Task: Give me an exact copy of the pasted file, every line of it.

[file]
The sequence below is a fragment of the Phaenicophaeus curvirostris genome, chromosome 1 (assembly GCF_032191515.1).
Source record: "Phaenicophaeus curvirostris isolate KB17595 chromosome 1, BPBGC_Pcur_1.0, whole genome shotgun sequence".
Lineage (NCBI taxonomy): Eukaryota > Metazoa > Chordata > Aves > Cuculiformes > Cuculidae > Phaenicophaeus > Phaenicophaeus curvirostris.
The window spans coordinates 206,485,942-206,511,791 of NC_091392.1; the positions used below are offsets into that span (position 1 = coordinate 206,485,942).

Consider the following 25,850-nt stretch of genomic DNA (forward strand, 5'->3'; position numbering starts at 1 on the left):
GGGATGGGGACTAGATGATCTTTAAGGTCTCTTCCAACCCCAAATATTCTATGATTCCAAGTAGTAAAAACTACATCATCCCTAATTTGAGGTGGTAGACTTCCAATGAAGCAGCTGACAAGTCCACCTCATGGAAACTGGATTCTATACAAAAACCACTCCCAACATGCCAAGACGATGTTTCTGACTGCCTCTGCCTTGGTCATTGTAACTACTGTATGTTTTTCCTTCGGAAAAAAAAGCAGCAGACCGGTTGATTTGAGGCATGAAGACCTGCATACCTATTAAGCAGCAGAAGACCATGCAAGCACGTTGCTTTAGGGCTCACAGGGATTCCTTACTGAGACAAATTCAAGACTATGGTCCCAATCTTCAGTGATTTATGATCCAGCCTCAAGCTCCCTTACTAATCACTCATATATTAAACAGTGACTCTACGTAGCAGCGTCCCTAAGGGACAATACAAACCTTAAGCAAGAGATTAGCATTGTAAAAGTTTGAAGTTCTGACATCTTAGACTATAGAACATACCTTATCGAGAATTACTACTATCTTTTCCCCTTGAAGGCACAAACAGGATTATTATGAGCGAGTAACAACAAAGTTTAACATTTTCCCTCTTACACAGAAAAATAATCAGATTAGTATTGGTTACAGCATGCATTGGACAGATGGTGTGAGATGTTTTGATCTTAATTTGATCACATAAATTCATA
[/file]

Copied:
The sequence below is a fragment of the Phaenicophaeus curvirostris genome, chromosome 1 (assembly GCF_032191515.1).
Source record: "Phaenicophaeus curvirostris isolate KB17595 chromosome 1, BPBGC_Pcur_1.0, whole genome shotgun sequence".
Lineage (NCBI taxonomy): Eukaryota > Metazoa > Chordata > Aves > Cuculiformes > Cuculidae > Phaenicophaeus > Phaenicophaeus curvirostris.
The window spans coordinates 206,485,942-206,511,791 of NC_091392.1; the positions used below are offsets into that span (position 1 = coordinate 206,485,942).

Consider the following 25,850-nt stretch of genomic DNA (forward strand, 5'->3'; position numbering starts at 1 on the left):
GGGATGGGGACTAGATGATCTTTAAGGTCTCTTCCAACCCCAAATATTCTATGATTCCAAGTAGTAAAAACTACATCATCCCTAATTTGAGGTGGTAGACTTCCAATGAAGCAGCTGACAAGTCCACCTCATGGAAACTGGATTCTATACAAAAACCACTCCCAACATGCCAAGACGATGTTTCTGACTGCCTCTGCCTTGGTCATTGTAACTACTGTATGTTTTTCCTTCGGAAAAAAAAGCAGCAGACCGGTTGATTTGAGGCATGAAGACCTGCATACCTATTAAGCAGCAGAAGACCATGCAAGCACGTTGCTTTAGGGCTCACAGGGATTCCTTACTGAGACAAATTCAAGACTATGGTCCCAATCTTCAGTGATTTATGATCCAGCCTCAAGCTCCCTTACTAATCACTCATATATTAAACAGTGACTCTACGTAGCAGCGTCCCTAAGGGACAATACAAACCTTAAGCAAGAGATTAGCATTGTAAAAGTTTGAAGTTCTGACATCTTAGACTATAGAACATACCTTATCGAGAATTACTACTATCTTTTCCCCTTGAAGGCACAAACAGGATTATTATGAGCGAGTAACAACAAAGTTTAACATTTTCCCTCTTACACAGAAAAATAATCAGATTAGTATTGGTTACAGCATGCATTGGACAGATGGTGTGAGATGTTTTGATCTTAATTTGATCACATAAATTCATA